Your editorial reaction (July 11), "Ignorance in High Places," to the recent address by Atty. Gen. Edwin Meese III before the ABA House of Delegates is puzzling.
The accusation that his remarks reveal his ignorance of "history as well as of law" undoubtedly will strike those who have read his prepared remarks as well as those who heard the speech as unfounded. It seems only fair to balance your account by recourse to the text.
The attorney general prefaced the portion of his remarks touching upon the doctrine of incorporation. "In trying to make sense of the religion cases--from whichever side--it is important to remember how this body of tangled case law came about," he said. What followed was a review of the historical development of the idea of incorporation. To argue, as you did, that the attorney general's position "ignores the outcome of the Civil War" displays the sort of ignorance that you too readily attribute to him.
Indeed, it seems your interpretation does considerable violence to the great and noble purposes for which the Civil War amendments were ratified. The purposes of those amendments were, in order: to abolish slavery; to provide Congress with the power to enact civil rights legislation that would reach into the states; and to secure the vote for the freedmen. The records of the 39th Congress simply will not support your contention that the lawmakers intended to make the Bill of Rights applicable to the states.
The evidence is clear that the 14th Amendment in particular was passed to give Congress the power to secure civil rights by legislation; it was generally assumed that the Supreme Court in the absence of such an amendment would find the power of Congress to pass such legislation unconstitutional. There is no doubt that the 14th Amendment altered the original federal balance of the Constitution; but neither is there any doubt that the alteration was intended primarily to expand legislative power, not to empower the court to expand the Bill of Rights by decree.
To the degree to which the attorney general's remarks should be taken as a criticism of the doctrine of incorporation, it is a procedural criticism of means, not a substantive criticism of ends. The question is not one of substantive rights, but of the proper scope and limits of judicial power.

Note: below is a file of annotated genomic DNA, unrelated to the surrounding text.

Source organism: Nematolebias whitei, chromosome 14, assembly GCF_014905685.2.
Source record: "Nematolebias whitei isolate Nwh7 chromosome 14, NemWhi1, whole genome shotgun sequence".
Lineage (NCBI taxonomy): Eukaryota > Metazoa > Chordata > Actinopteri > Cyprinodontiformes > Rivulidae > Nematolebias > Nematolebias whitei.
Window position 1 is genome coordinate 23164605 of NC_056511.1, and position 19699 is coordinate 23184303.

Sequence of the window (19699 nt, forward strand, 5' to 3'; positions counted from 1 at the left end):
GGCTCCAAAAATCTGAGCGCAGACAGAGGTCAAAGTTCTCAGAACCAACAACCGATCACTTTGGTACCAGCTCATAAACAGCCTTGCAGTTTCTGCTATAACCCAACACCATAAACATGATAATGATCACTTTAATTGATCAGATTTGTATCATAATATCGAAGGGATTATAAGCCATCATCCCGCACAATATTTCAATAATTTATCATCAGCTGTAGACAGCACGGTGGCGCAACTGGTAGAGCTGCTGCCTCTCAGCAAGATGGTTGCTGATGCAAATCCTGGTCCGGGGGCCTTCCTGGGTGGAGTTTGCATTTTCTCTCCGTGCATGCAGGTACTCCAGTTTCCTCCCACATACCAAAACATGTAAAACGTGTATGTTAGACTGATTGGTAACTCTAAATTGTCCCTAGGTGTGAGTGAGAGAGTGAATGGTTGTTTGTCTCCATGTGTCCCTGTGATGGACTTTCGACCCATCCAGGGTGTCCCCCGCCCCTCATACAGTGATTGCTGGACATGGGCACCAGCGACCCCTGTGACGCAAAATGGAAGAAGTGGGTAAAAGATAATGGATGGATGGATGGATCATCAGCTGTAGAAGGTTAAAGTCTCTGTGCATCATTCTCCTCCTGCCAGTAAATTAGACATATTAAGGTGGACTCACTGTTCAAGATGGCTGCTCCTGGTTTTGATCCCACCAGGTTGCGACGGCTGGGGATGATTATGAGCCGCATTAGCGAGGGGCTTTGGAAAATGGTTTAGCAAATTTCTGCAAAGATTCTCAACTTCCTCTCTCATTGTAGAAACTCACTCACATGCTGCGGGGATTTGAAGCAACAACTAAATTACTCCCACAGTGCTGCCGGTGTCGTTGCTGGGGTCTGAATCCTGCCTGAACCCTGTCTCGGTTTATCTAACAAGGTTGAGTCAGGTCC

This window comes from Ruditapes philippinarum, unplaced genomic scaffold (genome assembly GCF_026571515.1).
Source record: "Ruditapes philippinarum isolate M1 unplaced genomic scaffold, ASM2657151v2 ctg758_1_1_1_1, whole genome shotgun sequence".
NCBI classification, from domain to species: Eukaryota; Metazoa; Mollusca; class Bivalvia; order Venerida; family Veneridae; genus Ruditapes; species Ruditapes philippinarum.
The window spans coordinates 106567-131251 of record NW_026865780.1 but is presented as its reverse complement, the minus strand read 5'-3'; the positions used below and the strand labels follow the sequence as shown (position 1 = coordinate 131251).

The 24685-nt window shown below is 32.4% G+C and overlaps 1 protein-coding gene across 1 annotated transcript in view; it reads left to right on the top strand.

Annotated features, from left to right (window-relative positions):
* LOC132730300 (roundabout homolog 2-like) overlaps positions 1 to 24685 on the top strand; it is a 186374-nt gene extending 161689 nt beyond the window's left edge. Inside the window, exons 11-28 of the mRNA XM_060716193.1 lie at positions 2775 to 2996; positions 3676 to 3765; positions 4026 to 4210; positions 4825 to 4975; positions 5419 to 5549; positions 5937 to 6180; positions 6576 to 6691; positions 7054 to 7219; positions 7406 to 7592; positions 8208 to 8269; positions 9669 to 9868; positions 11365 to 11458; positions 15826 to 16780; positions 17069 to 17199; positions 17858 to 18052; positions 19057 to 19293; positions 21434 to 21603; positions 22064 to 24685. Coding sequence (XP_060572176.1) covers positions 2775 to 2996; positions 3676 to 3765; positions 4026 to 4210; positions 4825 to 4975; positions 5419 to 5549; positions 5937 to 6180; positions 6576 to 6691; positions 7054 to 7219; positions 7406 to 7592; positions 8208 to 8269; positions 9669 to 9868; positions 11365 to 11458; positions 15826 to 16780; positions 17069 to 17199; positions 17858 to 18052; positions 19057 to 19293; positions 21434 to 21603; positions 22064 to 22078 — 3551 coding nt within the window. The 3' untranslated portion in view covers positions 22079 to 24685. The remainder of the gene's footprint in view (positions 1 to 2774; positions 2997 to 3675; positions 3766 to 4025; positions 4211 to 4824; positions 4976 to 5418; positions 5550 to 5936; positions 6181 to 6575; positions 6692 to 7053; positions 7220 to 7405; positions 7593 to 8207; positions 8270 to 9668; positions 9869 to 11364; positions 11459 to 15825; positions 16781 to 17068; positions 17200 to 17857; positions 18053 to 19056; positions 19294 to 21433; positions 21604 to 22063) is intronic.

By endeavoring to apply the Bill of Rights to the states in the piecemeal fashion in which the history of incorporation reveals it to have been done, the court has transformed the federal structure far more than was ever contemplated by the 14th Amendment.
The incorporation cases have allowed the federal government to intrude ever more deeply into the daily lives of the people. The issues are complex (as is revealed by the Establishment Clause cases this term) and it is not clear they are soluble by judicial decision. The questions raised by the doctrine of incorporation are the questions of constitutional legitimacy and institutional capacity.
There are many areas in which the states and localities can be trusted to reconcile a due regard for individual liberty with the majority consensus of the community. This is seen most clearly in the recent Establishment Clause cases. The purpose of that clause was to preclude the designation by Congress of an official altar before which each citizen might be made to bow.
Thus, to argue that a state program of secular instruction for low-income students in sectarian schools, provided by public school teachers who were supervised to safeguard students against efforts of indoctrination, violates neither the language nor the intention of the Establishment Clause displays no ignorance of either history or the law. It reveals a deep regard for both.
GARY L. McDOWELL
McDowell is associate director of the Justice Department's Office of Public Affairs.